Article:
'Strong innovation engine'
To do that, Coca-Cola is focusing its attention on improving its existing portfolio and adding healthier products to the mix. The company, whose roster of brands include Honest Tea, Dasani water, Minute Maid juice and Powerade sports drink, also is reducing the amount of added sugar in its products, and expects to reformulate more than 500 this year. Its Coca-Cola Zero Sugar, which launched in the U.S. in August, has proven to be an early hit, posting double-digit growth during the most recent quarter compared to a year ago.
Efforts to diversify beyond soda so far appear to be paying off. The Atlanta company gained or maintained share in sparkling soft drinks, juices, sports drinks, and ready-to-drink tea during its most recent quarter. It posted 1% volume growth in both its juice and dairy products as well as its tea and coffee beverages even while soda growth was even. Revenue topped analysts forecasts, a sign its push toward value products and changes in its portfolio are paying early dividends.
Still, despite these efforts, soda is still responsible for about 70% of sales and remains a lucrative part of the company's business.
"It’s show time for Quincey and his management team. We think [Coca-Cola] has the right playbook in place and now management must execute to deliver value for shareholders."
Analyst at Wells Fargo
Bonnie Herzog, an analyst at Wells Fargo who upgraded the stock earlier this week, said Coca-Cola was well-positioned for growth because of positive momentum in North America, improvements overseas, "a strong innovation engine" and "a strengthened portfolio driven by KO’s total beverage approach."
"We continue to believe KO’s best-in-class distribution and strong brand portfolio will allow it to retain its premium valuation and believe that investments in productivity and marketing today will pay off in years to come," she said in a separate report following the investor day. "It’s show time for Quincey and his management team. We think [Coca-Cola] has the right playbook in place and now management must execute to deliver value for shareholders."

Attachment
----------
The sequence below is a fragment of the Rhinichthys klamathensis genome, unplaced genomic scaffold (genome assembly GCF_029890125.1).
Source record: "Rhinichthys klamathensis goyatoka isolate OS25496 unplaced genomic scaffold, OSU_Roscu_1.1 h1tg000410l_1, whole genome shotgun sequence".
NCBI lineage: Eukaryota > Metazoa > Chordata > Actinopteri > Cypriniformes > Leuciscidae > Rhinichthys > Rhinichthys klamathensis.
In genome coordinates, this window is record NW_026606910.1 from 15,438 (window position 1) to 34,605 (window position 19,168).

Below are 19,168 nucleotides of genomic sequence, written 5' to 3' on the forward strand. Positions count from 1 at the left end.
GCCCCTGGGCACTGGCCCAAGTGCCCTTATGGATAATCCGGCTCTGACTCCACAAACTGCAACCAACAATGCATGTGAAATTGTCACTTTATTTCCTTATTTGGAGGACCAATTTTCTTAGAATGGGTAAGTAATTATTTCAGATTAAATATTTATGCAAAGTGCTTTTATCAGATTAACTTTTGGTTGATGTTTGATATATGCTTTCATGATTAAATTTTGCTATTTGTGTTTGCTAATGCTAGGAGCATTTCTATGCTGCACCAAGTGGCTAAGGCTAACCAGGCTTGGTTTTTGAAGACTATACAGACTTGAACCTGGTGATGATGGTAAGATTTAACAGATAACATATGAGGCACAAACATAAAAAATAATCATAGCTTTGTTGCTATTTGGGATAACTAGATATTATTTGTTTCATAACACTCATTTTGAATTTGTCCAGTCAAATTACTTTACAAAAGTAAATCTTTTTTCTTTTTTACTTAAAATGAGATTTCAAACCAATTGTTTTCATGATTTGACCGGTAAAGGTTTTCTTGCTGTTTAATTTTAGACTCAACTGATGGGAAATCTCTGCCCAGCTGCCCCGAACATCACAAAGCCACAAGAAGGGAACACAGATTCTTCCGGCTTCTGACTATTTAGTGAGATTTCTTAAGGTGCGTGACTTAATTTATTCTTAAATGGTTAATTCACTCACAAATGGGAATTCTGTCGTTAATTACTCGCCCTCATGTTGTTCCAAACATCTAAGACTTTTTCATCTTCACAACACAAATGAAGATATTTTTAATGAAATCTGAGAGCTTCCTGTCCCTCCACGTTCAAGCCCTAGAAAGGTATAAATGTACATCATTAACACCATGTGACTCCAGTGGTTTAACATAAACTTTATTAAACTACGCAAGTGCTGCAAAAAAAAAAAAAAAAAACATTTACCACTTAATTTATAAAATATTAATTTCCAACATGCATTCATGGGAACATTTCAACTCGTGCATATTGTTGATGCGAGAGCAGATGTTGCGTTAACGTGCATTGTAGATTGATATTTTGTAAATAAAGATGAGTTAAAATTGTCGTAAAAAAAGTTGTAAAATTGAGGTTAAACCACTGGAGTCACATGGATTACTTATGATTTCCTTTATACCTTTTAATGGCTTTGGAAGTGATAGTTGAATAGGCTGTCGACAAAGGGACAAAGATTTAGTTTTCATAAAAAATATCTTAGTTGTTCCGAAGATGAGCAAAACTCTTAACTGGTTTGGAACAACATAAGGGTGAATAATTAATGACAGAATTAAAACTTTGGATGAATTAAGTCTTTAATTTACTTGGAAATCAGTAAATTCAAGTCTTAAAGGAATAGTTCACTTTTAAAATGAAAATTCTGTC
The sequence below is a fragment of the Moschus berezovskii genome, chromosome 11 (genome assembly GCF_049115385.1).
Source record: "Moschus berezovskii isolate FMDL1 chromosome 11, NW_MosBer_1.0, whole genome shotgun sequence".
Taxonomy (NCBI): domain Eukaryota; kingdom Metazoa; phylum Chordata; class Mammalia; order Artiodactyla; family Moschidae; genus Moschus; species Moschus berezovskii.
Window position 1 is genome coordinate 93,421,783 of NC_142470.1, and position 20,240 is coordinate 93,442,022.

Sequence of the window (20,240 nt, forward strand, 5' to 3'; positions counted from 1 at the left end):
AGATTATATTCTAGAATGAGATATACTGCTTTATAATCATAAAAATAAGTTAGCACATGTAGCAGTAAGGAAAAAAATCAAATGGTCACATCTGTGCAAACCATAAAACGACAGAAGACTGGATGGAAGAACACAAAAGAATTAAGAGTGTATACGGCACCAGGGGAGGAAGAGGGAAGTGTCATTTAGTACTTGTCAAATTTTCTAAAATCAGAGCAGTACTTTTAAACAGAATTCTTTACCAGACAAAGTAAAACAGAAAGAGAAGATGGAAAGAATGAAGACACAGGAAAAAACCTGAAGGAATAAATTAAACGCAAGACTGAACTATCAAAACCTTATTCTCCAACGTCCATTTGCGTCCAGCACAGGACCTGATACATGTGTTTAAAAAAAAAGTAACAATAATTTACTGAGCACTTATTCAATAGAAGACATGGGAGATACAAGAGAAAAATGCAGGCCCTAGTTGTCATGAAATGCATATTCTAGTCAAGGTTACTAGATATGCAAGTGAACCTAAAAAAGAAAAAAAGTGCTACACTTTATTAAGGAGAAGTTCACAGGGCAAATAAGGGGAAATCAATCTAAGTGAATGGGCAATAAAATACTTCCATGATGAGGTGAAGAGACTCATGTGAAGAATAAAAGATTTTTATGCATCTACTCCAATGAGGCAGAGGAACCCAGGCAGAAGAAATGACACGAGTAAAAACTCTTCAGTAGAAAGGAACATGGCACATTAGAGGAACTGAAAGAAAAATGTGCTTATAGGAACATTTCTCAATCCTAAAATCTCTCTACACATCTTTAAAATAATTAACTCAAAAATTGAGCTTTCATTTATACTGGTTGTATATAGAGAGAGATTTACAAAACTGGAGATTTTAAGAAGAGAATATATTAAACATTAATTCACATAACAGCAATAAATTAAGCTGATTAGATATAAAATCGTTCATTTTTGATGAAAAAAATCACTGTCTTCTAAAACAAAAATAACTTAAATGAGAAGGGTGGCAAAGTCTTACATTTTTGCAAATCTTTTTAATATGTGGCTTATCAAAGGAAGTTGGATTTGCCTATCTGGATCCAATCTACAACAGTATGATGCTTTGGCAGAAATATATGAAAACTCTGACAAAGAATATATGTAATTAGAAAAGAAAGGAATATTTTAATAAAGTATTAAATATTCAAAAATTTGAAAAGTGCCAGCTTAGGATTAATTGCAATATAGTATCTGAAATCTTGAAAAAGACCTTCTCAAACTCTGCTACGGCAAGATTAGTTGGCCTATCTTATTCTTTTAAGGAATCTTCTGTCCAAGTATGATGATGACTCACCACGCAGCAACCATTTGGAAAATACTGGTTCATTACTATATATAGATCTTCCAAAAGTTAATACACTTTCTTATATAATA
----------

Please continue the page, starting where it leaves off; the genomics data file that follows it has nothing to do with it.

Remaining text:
During his remarks, Quincey also was quick to criticize soda taxes put in place across the country including Berkeley, California and Philadelphia to raise revenue and encourage consumers to embrace healthier, less sugary drinks that are not tied to obesity and other medical ailments.
"We're clear that we need to be part of the solution," he said. "We obviously have a clear view on narrow taxation not being effective" in solving the obesity problem.
Focus on e-commerce
A theme that frequently was mentioned by Coca-Cola executives at Thursday's investor day, the company's first since 2009, was e-commerce — a presence virtually nonexistent eight years ago that has morphed today into everything from meal-kits and direct-to-consumer shipments to voice activation and the growing presence of Amazon.
Coca-Cola has a tried a few experiments going straight to the shopper, but for now sees a future where it will predominately continue to sell to its retail or foodservice customers, who then offer the beverages with their services — such as a traditional supermarket with online operations or a meal-kit or storage locker provider that suggests pairing a drink with the order.
"We're really focused on e-commerce," said Jim Dinkins, Coca-Cola's incoming president for its North American operations. "The consumer's in charge and the marketplace is evolving, and we're going to continue to evolve in North America to make sure that we're capturing all the opportunities."